Andrew Franks, ClaimsLine
A change in the law prompted a big change in strategy at Claims Line, which provides support for people who have been involved in an accident, says its co-Founder and Commercial Director Andrew Franks.
- What does your business do?
Claimsline offers an accident management service for motorists who have been involved in an accident that wasn’t their fault. We provide free and easy wraparound support to get drivers swiftly back on the road following an accident, and give them the appropriate aftercare and assistance to recover any losses incurred. We employ 25 people and will have an £8 million turnover this year.
- Why did you decide to start your business?
We saw that insurance companies were falling really short with their clients and wanted to offer them a better solution to using their insurance after an accident. We felt it was unfair for drivers to be penalised after they were in
an accident, losing their time spending hours on the phone and having to pay their insurance excesses, which average at about £348 in the UK. What’s more, these drivers weren’t being given a suitable replacement vehicle, if they were given one at all, whilst their repairs were often being made not by a manufacturer approved garage. All of this was putting clients and their vehicles worse off after an accident they didn’t cause, so we felt this needed to change. From previous experience we knew it was possible to provide a service where we could return a client to the same position they were in before the accident, so we set out to make that a reality.
- How did you get it off the ground?
We started out by setting up commercial arrangements with replacement vehicle providers and bodyshop networks to see if it was a viable solution. Once that was agreed we recruited a strong team with knowledge within the sector and began to market the service we could offer online.
- How did you finance the growth of your business?
My co-founders and I started the business with £15,000 from personal savings. We have a very reliable network of partners and are in a fortunate position where they pay us very quickly – I know that can be a challenge for some businesses starting out. This has allowed us to scale up quickly and reinvest our capital into our systems, staff development, and marketing.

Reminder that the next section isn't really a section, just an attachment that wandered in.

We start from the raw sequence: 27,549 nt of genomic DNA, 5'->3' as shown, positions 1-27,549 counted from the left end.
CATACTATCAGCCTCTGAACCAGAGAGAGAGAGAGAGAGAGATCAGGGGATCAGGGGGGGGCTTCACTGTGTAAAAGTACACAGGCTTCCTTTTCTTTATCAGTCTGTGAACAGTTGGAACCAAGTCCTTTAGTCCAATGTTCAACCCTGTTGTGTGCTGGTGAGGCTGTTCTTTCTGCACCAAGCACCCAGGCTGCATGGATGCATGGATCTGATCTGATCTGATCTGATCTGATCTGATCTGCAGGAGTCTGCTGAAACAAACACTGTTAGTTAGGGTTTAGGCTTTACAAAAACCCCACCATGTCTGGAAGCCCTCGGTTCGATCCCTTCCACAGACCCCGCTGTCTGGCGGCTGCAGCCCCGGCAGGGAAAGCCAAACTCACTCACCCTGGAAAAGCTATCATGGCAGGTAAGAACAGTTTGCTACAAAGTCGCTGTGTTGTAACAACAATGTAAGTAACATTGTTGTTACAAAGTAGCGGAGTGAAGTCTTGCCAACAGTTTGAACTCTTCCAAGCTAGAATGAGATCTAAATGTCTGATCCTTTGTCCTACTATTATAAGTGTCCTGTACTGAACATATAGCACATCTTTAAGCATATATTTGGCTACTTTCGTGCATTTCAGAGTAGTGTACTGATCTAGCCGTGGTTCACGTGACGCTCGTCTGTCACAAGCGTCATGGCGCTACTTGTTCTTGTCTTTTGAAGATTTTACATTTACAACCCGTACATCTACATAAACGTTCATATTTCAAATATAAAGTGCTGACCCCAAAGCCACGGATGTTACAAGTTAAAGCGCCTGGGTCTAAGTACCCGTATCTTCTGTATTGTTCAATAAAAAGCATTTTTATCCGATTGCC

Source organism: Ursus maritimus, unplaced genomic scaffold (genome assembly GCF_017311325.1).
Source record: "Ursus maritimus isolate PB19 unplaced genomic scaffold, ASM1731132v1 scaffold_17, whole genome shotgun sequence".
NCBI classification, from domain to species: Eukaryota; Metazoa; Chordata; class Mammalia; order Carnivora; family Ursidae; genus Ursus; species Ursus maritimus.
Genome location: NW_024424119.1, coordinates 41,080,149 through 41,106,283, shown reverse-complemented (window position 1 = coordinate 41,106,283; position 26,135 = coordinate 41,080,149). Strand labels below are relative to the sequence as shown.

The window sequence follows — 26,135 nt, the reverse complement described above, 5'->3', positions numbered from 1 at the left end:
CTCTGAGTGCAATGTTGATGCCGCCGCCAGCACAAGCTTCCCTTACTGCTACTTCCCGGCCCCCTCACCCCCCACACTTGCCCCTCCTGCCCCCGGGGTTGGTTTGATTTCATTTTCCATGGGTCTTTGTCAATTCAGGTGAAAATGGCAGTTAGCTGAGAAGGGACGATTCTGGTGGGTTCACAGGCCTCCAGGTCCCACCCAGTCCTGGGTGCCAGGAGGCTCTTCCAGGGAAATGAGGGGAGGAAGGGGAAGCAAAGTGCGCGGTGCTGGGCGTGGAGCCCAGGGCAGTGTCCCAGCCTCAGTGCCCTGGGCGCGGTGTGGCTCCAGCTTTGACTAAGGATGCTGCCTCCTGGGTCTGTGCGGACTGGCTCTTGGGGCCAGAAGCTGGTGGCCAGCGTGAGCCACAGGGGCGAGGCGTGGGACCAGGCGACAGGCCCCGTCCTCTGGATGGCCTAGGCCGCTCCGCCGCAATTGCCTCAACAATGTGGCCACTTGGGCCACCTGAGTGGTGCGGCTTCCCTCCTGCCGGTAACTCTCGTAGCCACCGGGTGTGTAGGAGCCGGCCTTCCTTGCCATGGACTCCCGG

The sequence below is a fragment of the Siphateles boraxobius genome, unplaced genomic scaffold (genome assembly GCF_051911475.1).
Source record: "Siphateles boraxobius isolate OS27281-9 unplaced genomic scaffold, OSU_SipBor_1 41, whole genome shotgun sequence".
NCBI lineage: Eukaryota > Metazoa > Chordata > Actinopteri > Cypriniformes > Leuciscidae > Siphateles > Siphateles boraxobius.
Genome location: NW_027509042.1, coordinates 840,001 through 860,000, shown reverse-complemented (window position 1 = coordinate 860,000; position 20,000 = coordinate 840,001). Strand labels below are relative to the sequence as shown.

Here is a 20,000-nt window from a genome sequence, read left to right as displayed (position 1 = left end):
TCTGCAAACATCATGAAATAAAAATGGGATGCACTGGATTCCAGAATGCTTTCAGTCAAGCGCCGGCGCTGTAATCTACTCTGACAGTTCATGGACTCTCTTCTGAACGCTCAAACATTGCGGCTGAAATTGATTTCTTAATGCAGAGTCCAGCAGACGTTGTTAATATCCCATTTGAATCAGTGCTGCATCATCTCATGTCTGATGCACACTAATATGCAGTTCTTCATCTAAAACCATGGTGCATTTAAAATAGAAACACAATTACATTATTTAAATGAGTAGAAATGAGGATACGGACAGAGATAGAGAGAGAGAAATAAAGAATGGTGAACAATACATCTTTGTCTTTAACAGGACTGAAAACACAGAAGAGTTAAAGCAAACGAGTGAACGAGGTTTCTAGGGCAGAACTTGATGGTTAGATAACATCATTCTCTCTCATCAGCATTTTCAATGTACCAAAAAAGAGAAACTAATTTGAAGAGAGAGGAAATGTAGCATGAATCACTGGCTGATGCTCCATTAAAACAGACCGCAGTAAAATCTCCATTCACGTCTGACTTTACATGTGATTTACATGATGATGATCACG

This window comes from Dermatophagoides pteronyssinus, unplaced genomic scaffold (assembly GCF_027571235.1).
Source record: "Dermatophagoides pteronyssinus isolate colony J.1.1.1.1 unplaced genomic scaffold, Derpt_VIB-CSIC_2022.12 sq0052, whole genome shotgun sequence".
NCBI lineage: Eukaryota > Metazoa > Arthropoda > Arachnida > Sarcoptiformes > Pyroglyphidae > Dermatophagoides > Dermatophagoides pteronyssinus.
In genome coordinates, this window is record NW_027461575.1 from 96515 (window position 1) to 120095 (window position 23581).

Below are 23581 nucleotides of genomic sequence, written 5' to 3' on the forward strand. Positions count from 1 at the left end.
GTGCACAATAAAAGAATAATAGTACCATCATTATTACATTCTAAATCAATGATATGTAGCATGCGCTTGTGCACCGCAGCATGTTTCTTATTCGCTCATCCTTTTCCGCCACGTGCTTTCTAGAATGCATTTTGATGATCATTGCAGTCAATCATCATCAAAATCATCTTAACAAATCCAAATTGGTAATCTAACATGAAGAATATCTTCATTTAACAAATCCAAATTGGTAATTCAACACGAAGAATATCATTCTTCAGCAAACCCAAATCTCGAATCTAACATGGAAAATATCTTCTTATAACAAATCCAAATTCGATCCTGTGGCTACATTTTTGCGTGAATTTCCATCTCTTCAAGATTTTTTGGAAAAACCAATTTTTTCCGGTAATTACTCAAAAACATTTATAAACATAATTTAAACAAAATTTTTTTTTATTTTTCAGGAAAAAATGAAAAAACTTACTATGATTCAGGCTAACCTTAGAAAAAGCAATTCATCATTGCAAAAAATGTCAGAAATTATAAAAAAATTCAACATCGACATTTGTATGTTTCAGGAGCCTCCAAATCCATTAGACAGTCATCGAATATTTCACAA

- What has been the most difficult or challenging part of growing your business?
Definitely the Personal Injury Reform in May 2021. In a nutshell, it would have meant at the time that we would have lost about 50% of our revenue – roughly around £3 million. We weighed up the options available and most looked pretty bleak and would have made the business untenable at worst or have to downsize at best. I had a meeting with one of the providers we work with and they were looking to increase in size but couldn’t really fund doing so, so I proposed that we buy into the business to provide them working capital, which doubled the amount of work they were able to purchase from us. This allowed us to continue to grow and offset the losses from the reforms, and it also allowed them to grow.
- What key lesson have you learnt about setting up and growing a business?
Usually the point at which you are working the hardest and feeling like you are not making progress is just before the tipping point.
- What has been the impact of the pandemic on your business and how have you dealt with this?
During the first lockdown in March 2020, we continued to market and were spending heavily to do so but there were so few vehicles on the road that it wasn’t viable to continue. We were losing money fast and wondering when it would end. It was really frustrating but like many others there were little to no customers to provide our services to at that point. We took the decision to turn off all marketing, pay the staff in full and have some time off for a few months until we finally returned to the office in June. It was a tough decision, but I’m proud that we were still able to support our team during that difficult time.
- What has been your biggest mistake?
We should have set up the business sooner.
- What has been the secret of your success so far?
It is all about the people you have around them. You need to empower them and lead by example.
- What advice would you give an entrepreneur just starting out about how to grow their business?
Try to make informed balanced decisions; that’s where having a team of experts is really important. Second, if you believe in something then you need to work hard at it in order to succeed, which sometimes means sacrifice. Finally, don’t be disillusioned by thinking other people are doing better or having it easier - just keep going.
- What personal quality or characteristic has been most useful to you as an entrepreneur as you grow your business?